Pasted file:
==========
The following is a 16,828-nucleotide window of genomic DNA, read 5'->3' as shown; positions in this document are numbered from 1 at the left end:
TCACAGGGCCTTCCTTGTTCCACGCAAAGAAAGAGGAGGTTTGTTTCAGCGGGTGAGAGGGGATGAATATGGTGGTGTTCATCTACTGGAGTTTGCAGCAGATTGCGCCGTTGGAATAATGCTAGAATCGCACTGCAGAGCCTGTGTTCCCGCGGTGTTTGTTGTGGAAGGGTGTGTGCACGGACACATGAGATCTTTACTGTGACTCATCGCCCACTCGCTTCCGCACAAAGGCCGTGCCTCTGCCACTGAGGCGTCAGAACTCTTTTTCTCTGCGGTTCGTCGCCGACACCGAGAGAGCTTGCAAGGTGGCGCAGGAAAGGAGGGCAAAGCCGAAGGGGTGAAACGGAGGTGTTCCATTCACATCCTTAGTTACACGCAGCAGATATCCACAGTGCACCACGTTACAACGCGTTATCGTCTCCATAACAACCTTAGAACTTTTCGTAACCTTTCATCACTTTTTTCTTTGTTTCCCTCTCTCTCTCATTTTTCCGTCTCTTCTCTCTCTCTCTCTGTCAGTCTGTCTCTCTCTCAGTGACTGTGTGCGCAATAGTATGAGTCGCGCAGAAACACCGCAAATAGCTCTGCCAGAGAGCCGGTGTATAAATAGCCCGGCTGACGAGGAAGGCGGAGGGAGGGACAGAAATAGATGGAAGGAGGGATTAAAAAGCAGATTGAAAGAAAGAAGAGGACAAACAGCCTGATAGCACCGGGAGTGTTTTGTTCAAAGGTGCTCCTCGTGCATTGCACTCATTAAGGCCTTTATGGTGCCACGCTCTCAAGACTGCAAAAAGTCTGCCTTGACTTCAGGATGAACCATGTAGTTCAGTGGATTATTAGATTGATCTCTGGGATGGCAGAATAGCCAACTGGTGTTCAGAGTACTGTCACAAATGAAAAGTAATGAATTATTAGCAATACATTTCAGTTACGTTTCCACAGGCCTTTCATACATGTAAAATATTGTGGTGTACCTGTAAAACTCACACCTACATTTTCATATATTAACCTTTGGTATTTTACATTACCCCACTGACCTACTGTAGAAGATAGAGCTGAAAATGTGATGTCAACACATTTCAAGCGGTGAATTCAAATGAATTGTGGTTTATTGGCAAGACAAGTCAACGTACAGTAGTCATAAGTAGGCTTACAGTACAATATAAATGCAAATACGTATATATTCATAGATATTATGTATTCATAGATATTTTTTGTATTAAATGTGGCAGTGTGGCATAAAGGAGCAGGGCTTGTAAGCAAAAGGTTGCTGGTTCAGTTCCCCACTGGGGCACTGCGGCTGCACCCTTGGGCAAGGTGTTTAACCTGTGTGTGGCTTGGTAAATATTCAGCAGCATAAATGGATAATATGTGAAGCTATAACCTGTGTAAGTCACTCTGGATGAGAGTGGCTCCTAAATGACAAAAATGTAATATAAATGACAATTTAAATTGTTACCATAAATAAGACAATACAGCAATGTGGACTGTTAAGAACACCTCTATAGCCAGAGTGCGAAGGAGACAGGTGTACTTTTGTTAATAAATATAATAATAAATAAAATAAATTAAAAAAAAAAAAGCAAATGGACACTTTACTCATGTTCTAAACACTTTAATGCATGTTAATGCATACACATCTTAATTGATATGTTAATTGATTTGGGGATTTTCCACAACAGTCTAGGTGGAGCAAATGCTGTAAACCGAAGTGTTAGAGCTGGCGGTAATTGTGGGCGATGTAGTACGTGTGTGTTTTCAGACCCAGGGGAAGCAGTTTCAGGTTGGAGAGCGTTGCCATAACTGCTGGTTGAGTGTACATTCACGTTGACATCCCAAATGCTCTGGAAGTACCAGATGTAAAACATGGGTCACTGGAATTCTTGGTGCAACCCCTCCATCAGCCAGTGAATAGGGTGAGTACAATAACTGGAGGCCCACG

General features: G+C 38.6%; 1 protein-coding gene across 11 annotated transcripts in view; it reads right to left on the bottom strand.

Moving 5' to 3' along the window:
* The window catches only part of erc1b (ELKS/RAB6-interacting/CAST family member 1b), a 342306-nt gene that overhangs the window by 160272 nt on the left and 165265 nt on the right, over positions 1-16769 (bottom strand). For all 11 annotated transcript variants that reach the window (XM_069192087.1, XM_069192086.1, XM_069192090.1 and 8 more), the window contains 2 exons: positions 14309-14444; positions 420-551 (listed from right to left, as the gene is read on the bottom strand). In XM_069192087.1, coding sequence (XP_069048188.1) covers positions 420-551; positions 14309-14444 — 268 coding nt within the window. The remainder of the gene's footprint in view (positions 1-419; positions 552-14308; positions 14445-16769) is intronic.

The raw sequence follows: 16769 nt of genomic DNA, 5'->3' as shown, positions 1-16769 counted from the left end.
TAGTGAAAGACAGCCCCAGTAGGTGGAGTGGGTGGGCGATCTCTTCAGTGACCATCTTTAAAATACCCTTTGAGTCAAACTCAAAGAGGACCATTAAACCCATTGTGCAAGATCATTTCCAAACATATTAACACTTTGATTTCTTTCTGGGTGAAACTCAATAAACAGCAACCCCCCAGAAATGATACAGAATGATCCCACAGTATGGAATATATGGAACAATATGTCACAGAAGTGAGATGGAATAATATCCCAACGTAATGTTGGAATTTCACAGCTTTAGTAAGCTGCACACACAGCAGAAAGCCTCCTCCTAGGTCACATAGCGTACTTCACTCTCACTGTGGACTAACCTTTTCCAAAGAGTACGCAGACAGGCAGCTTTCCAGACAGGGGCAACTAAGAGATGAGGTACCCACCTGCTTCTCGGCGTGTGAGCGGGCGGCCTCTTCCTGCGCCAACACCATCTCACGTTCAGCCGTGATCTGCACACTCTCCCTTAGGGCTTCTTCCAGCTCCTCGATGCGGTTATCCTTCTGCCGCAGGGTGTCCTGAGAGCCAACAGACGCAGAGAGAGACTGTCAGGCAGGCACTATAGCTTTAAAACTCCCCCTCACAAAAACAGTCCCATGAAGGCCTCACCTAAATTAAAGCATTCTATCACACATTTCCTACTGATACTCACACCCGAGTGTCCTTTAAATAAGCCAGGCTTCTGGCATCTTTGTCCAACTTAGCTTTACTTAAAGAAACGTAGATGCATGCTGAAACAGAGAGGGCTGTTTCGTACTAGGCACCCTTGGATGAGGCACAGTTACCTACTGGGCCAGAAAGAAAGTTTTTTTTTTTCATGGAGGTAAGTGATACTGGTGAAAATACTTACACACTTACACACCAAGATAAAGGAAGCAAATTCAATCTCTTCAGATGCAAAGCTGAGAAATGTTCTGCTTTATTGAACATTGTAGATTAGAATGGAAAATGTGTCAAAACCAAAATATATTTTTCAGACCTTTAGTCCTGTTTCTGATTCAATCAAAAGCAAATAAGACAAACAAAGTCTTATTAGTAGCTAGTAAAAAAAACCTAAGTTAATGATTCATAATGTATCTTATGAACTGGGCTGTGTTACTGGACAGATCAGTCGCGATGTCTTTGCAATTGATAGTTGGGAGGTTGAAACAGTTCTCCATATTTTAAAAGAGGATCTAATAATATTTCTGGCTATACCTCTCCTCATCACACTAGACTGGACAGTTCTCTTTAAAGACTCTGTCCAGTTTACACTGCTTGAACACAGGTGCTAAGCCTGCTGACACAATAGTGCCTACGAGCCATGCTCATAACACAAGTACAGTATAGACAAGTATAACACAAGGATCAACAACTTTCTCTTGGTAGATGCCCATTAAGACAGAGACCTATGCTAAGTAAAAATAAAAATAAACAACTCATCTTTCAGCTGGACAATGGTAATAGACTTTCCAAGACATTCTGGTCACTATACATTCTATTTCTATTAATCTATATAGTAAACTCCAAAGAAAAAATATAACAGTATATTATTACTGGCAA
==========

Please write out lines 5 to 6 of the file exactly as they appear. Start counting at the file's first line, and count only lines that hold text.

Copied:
* The window catches only part of erc1b (ELKS/RAB6-interacting/CAST family member 1b), a 342306-nt gene that overhangs the window by 160272 nt on the left and 165265 nt on the right, over positions 1-16769 (bottom strand). For all 11 annotated transcript variants that reach the window (XM_069192087.1, XM_069192086.1, XM_069192090.1 and 8 more), the window contains 2 exons: positions 14309-14444; positions 420-551 (listed from right to left, as the gene is read on the bottom strand). In XM_069192087.1, coding sequence (XP_069048188.1) covers positions 420-551; positions 14309-14444 — 268 coding nt within the window. The remainder of the gene's footprint in view (positions 1-419; positions 552-14308; positions 14445-16769) is intronic.

The raw sequence follows: 16769 nt of genomic DNA, 5'->3' as shown, positions 1-16769 counted from the left end.